Letters: Jewish Virtual Weddings, Masa Israel’s Legacy 

May 27, 2020

Prager’s Lockdown Story

Dennis Prager’s “The Worldwide Lockdown May Be the Greatest Mistake in History” (May 8) validly complains that the left too often dismisses concerns over social distancing’s cost to the economy as putting money over lives, when economic damage has such destructive potential.

Yes, ignoring the cost of social distancing is potentially very deadly. But ignoring the clear consensus of experts (including those who take these costs into account) is even deadlier. Therefore, what we need is social distancing but with everything we can do to control the practical, psychological and economic costs of isolation.

It is beyond high time to provide medical care of all types, food and shelter to all those who need it. The resources exist but how can they be marshaled most fairly and effectively, regardless of financial or political pressures? That is where the debate should truly lie.
Michael Feldman, Pico-Robertson

Jewish Weddings

Seeing not one, but two stories recently about two Jews marrying (“A Social Distance Wedding Brings Together Hearts,” “Just Happy to Marry Even in a Parking Lot,” (May 8), especially in these difficult times, brought much joy and inspiration not only because it gives hope for the future Jewish community (as opposed to intermarriages, in which 90% of the children of such marriages intermarry and are lost to assimilation) but also because it was refreshing to see that these couples understand that the priority is the mitzvah of getting married, not postponing it for many months so they can have a big party.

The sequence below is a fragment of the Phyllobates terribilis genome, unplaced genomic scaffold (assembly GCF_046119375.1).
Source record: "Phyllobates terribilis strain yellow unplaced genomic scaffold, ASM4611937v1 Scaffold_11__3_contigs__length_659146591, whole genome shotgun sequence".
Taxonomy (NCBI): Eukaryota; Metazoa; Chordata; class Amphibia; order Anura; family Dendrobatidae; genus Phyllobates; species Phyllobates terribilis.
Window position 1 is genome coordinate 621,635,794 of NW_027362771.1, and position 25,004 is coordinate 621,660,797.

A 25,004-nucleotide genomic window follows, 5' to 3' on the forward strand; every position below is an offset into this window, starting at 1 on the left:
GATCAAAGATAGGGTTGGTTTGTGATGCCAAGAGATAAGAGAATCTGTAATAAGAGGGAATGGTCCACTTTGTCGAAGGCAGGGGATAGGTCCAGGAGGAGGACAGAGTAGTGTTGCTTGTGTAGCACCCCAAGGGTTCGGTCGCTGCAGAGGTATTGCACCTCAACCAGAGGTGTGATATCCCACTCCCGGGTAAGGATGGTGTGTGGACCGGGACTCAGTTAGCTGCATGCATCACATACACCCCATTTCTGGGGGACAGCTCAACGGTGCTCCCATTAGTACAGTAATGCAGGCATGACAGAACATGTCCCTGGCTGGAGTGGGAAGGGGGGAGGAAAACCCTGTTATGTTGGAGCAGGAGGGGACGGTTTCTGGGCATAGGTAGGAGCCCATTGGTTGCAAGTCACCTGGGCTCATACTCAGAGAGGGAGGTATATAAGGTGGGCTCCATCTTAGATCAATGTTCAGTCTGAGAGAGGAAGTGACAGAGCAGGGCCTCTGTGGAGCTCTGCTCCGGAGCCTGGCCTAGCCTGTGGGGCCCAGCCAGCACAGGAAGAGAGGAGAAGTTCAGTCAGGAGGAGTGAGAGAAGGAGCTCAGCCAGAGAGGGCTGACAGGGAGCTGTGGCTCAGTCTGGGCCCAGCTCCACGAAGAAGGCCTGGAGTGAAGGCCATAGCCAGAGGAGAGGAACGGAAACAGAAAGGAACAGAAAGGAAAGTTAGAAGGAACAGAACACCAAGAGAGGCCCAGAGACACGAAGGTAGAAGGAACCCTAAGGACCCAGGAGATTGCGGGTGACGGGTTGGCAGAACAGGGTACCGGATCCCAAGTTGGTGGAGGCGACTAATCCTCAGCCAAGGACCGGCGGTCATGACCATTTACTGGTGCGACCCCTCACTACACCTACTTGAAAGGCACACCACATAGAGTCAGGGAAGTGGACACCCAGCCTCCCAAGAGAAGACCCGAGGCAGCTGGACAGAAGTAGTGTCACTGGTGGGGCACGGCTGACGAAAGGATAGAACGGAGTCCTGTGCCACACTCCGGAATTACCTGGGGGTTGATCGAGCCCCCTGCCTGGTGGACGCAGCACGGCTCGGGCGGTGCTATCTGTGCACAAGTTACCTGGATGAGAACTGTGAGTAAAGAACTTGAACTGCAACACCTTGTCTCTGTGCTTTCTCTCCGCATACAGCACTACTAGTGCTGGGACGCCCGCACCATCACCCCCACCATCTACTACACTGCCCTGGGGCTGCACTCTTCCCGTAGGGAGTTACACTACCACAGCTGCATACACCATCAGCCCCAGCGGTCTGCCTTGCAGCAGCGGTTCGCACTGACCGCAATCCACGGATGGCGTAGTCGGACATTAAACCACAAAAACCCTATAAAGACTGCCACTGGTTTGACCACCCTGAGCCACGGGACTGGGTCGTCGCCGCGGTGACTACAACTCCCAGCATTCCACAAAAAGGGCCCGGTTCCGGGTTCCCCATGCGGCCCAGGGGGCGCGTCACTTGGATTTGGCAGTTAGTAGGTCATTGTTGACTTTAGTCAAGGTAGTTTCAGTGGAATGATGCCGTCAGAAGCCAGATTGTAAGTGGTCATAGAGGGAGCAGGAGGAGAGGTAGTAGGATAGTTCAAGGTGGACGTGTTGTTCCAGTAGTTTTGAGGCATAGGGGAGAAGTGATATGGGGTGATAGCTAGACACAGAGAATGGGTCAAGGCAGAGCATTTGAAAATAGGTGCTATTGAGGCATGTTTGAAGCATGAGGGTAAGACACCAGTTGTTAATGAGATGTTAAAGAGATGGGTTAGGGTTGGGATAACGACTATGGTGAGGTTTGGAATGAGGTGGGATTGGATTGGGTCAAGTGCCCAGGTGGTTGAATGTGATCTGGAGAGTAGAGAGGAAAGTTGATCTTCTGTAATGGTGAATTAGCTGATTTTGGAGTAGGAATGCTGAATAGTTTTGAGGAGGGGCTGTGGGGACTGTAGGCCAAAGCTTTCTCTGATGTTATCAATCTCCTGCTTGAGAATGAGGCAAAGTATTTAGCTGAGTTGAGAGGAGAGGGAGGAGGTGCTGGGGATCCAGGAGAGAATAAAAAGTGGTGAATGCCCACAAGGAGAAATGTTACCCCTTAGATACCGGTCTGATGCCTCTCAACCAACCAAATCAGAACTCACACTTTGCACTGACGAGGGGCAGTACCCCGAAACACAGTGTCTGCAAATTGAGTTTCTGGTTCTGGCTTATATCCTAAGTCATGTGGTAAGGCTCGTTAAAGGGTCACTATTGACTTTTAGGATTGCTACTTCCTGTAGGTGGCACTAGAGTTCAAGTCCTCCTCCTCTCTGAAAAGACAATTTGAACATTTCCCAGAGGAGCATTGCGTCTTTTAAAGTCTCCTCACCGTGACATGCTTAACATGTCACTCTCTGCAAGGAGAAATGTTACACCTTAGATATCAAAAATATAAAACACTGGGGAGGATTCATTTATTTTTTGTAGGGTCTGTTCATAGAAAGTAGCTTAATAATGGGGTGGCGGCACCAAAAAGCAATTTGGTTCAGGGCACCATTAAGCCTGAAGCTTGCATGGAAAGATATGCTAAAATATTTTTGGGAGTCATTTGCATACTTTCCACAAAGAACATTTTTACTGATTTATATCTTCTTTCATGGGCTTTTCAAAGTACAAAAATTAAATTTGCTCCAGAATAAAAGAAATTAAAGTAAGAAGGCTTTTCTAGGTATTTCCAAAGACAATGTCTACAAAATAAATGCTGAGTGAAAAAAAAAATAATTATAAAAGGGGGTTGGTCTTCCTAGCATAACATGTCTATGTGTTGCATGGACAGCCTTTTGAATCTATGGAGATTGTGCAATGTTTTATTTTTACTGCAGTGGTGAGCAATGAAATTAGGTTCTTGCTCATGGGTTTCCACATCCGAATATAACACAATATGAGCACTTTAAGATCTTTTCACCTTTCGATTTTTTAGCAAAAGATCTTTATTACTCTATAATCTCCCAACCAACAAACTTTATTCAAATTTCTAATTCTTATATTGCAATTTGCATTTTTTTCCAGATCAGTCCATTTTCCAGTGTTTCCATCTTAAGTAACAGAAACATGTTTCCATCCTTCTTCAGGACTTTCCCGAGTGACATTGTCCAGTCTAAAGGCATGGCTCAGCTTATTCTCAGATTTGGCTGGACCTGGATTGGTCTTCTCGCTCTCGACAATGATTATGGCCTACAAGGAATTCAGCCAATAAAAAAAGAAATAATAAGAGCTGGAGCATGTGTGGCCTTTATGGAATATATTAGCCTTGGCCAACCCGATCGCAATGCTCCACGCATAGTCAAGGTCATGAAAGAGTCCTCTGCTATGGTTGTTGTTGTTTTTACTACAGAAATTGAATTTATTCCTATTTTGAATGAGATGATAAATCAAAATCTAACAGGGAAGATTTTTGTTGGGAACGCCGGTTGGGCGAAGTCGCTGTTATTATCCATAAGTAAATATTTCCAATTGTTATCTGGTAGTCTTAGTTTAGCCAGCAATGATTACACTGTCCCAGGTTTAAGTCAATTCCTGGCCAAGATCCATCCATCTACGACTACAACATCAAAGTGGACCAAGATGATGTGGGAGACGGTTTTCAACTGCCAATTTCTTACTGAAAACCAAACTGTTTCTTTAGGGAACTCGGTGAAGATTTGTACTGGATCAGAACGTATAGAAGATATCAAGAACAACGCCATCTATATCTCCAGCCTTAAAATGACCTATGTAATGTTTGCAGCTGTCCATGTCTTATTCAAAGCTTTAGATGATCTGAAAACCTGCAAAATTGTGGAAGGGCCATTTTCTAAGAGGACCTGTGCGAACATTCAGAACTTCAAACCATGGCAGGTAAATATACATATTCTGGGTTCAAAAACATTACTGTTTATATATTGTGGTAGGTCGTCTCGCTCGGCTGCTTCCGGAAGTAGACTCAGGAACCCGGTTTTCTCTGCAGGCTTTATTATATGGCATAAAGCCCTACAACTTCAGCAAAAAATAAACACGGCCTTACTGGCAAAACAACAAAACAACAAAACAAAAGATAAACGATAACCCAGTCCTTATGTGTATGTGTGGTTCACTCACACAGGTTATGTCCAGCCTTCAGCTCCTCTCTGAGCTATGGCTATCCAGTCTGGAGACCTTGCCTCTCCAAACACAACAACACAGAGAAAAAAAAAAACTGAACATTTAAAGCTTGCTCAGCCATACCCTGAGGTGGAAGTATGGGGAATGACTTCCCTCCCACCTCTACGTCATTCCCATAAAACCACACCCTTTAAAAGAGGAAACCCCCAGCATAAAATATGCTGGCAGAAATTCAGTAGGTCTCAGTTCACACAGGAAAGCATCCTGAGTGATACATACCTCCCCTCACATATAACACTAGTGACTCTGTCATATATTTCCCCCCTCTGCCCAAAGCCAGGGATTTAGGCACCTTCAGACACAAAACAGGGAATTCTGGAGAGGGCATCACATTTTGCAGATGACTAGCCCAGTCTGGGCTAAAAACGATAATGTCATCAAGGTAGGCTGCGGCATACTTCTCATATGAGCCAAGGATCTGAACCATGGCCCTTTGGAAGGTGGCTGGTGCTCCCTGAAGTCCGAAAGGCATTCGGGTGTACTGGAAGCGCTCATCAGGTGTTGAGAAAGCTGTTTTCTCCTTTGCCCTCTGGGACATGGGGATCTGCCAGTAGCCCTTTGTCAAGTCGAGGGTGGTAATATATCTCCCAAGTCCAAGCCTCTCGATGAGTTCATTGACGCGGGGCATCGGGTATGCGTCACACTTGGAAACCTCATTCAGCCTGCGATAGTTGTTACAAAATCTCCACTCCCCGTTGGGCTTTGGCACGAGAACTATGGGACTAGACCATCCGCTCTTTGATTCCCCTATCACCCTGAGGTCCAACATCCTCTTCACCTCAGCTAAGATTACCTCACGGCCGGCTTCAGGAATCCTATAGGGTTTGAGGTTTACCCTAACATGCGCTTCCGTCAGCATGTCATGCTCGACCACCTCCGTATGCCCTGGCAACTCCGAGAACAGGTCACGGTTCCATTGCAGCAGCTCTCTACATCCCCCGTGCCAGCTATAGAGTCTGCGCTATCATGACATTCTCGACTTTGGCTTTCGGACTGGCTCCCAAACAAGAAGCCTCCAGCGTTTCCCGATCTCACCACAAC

Jason Kay, Los Angeles 

Israel and the Coronavirus

I enjoyed Shmuel Rosner’s column “Israel and the Virus: Hitting the Play Button” (May 8). I like the way he relates how major segments of Israeli society are affected by the virus, including the government, working-class citizens needing to go back to work and the elderly, who are especially vulnerable to severe complications of the virus.  He also makes a good point with his comparison of Israel’s population of 9 million, of whom 200 died of complications from the coronavirus, to Belgium’s 11.5 million, with 8,000 virus-related deaths.

I would like to respond to his question regarding the timing of the opening of the economy. I feel that Israel is still in a risky situation. By opening its economy at this time, with the epidemic still in its early stages, there could be a second wave of cases and possible deaths if the population were to return to normal activities too soon.
Reuven Feinstein, Beverly Hills

Nursery Rhymes

I enjoyed reading Tabby Refael’s column about COVID-19 nursery rhymes (May 8). I’d like to add my own:

Humpty Dumpty sat on some bricks
Exhausted from watching hours of Netflix
Wishing to go out in the sun to bask
While desperately adjusting her ill-fitting mask
Waiting to return to work was this Ms. Dumpty
And waiting for more help from President Trumpty.
Richard Katz, Los Angeles 

Masa Israel’s Legacy 

In “Staying in Israel to Give Back During Crisis” (May 15), Benjamin Raziel talks about a program called Masa Israel. The entire world currently is going through a difficult time and, as a result, almost everything has been put on hold. All organizations that bring young Jews and non-Jews to visit and work in Israel have been stopped in their tracks. They have been forced to send home all participants except for one: Masa Israel, despite the coronavirus, has continued to operate.

As the Masa acting CEO stated, “We are working closely with Israel’s prime minister’s office and the Ministry of Health to ensure the well-being of our fellows in Israel.”

Masa Israel is inspiring young Jews in Israel while keeping them safe at the same time. This is only one example of Jews and Zionists never resting. No matter the circumstances, they continue to pass down our legacy and inspire young Jews.